The Island of Dominica after Hurricane Maria

Dominica is an island in the Caribbean, home to 72,000 people. On the night of 18th September 2017, Hurricane Maria tore through the island, the first category 5 hurricane to make landfall. Winds of 160 mph and torrential rains destroyed half of all homes and damaged every school and medical centre. Families and businesses faced no running water or power.

In one night, $1.4 billion of damage was inflicted on the island. Insurance paid out just $19 million. The Government had no choice but to go cap in hand to international donors. After several months, a proportion of the money required was raised. But at the end of the day, it was the people of Dominica who are still paying for the vast majority of the damage to their island. This should not be the case – devastated countries need immediate access to the money they need, and it should be the fossil fuel industry, whose activities caused the problem, who foot the bill.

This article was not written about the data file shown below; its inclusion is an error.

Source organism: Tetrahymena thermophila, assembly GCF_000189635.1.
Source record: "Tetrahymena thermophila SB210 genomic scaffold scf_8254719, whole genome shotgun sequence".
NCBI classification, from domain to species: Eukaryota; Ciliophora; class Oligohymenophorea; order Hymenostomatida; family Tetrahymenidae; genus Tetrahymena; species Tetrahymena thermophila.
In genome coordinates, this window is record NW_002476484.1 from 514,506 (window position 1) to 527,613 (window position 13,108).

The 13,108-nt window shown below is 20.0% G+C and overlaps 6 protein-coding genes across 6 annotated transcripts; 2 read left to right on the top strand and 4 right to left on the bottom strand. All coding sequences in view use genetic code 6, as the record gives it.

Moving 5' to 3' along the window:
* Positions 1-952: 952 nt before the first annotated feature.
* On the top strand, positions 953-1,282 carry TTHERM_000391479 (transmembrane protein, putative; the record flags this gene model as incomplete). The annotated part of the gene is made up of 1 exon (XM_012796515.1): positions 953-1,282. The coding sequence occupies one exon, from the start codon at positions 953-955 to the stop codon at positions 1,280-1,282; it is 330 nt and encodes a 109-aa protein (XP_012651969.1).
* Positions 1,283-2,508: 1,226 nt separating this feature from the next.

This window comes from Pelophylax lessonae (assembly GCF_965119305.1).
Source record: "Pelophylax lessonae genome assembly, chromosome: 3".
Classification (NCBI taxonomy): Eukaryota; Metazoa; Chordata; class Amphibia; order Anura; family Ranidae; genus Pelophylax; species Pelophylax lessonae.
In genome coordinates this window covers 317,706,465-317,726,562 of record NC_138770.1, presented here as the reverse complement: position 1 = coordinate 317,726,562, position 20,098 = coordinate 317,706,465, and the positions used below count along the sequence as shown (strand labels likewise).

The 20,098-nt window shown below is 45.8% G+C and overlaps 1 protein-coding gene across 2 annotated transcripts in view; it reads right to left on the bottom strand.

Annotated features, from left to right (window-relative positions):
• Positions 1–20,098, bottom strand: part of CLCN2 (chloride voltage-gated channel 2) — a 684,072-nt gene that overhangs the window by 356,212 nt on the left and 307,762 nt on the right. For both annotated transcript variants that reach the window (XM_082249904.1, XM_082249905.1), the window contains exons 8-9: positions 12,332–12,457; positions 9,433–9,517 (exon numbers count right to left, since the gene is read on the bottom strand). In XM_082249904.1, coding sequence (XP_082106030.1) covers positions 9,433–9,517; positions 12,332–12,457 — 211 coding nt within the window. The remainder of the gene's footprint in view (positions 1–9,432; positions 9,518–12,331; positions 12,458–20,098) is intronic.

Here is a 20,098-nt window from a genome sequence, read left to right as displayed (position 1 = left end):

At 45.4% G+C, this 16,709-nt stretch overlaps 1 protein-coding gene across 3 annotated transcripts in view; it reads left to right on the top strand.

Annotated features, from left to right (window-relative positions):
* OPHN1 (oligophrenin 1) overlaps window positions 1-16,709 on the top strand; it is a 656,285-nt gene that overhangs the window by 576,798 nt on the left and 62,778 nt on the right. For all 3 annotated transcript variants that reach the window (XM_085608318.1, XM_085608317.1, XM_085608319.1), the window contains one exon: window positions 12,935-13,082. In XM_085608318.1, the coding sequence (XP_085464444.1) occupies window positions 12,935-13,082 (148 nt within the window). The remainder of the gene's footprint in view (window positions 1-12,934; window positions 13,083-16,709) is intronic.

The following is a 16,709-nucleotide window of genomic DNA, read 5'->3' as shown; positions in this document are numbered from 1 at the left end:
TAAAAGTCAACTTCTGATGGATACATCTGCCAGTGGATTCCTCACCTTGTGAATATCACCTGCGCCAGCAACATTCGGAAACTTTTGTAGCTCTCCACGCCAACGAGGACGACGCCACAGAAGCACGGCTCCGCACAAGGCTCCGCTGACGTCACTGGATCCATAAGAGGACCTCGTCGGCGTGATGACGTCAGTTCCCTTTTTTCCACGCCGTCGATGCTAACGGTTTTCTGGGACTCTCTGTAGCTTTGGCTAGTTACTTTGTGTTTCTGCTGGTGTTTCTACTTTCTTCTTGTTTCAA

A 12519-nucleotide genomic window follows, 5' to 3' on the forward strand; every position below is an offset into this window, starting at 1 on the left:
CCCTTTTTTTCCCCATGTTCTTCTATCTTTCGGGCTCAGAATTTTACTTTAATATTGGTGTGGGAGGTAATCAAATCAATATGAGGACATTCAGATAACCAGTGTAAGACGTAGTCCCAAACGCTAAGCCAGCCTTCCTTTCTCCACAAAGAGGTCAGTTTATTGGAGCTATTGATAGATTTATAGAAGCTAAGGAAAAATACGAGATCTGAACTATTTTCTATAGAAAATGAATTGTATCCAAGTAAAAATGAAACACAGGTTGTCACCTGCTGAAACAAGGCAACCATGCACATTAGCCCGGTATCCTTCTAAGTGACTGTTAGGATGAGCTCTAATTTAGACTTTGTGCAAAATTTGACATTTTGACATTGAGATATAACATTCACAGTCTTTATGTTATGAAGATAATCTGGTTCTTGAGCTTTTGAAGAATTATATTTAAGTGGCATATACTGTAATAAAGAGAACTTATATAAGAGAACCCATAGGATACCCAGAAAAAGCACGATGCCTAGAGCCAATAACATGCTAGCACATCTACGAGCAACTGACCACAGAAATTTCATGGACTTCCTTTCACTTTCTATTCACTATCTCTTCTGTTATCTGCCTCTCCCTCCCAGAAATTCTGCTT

‘Our citizens barely had time to prepare before the ferocious winds and incessant rain began. As night fell we hunkered down to await its onslaught. Some of us were forced to flee our homes in the dark of night. When dawn broke the scenes of utter devastation across this once lush green island were heartbreaking. This is the reality of climate change. Within a few hours an entire country was brought to its knees.’
Hon. Roosevelt Skerrit, Prime Minister of the Commonwealth of Dominica